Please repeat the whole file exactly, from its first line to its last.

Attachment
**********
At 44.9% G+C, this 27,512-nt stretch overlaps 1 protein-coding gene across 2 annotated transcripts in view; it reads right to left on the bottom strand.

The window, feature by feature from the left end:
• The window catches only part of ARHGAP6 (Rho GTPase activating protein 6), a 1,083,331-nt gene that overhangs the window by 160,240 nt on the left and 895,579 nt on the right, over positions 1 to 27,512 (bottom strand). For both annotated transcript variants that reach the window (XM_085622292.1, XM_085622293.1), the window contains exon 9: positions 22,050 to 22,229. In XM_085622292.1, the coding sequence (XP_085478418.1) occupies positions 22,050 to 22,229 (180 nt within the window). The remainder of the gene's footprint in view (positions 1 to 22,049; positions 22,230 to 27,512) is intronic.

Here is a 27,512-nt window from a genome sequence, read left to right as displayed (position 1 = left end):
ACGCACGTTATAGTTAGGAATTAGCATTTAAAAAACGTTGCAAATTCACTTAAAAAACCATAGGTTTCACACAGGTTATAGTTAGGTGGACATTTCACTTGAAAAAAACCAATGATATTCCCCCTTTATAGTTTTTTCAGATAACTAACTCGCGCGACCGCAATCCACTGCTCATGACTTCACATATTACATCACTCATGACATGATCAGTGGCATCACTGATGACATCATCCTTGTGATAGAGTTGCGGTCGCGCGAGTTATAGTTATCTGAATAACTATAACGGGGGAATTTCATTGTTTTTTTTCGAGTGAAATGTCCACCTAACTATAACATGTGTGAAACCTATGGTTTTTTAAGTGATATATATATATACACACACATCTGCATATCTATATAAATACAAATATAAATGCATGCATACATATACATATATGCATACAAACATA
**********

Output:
At 44.9% G+C, this 27,512-nt stretch overlaps 1 protein-coding gene across 2 annotated transcripts in view; it reads right to left on the bottom strand.

The window, feature by feature from the left end:
• The window catches only part of ARHGAP6 (Rho GTPase activating protein 6), a 1,083,331-nt gene that overhangs the window by 160,240 nt on the left and 895,579 nt on the right, over positions 1 to 27,512 (bottom strand). For both annotated transcript variants that reach the window (XM_085622292.1, XM_085622293.1), the window contains exon 9: positions 22,050 to 22,229. In XM_085622292.1, the coding sequence (XP_085478418.1) occupies positions 22,050 to 22,229 (180 nt within the window). The remainder of the gene's footprint in view (positions 1 to 22,049; positions 22,230 to 27,512) is intronic.

Here is a 27,512-nt window from a genome sequence, read left to right as displayed (position 1 = left end):
ACGCACGTTATAGTTAGGAATTAGCATTTAAAAAACGTTGCAAATTCACTTAAAAAACCATAGGTTTCACACAGGTTATAGTTAGGTGGACATTTCACTTGAAAAAAACCAATGATATTCCCCCTTTATAGTTTTTTCAGATAACTAACTCGCGCGACCGCAATCCACTGCTCATGACTTCACATATTACATCACTCATGACATGATCAGTGGCATCACTGATGACATCATCCTTGTGATAGAGTTGCGGTCGCGCGAGTTATAGTTATCTGAATAACTATAACGGGGGAATTTCATTGTTTTTTTTCGAGTGAAATGTCCACCTAACTATAACATGTGTGAAACCTATGGTTTTTTAAGTGATATATATATATACACACACATCTGCATATCTATATAAATACAAATATAAATGCATGCATACATATACATATATGCATACAAACATA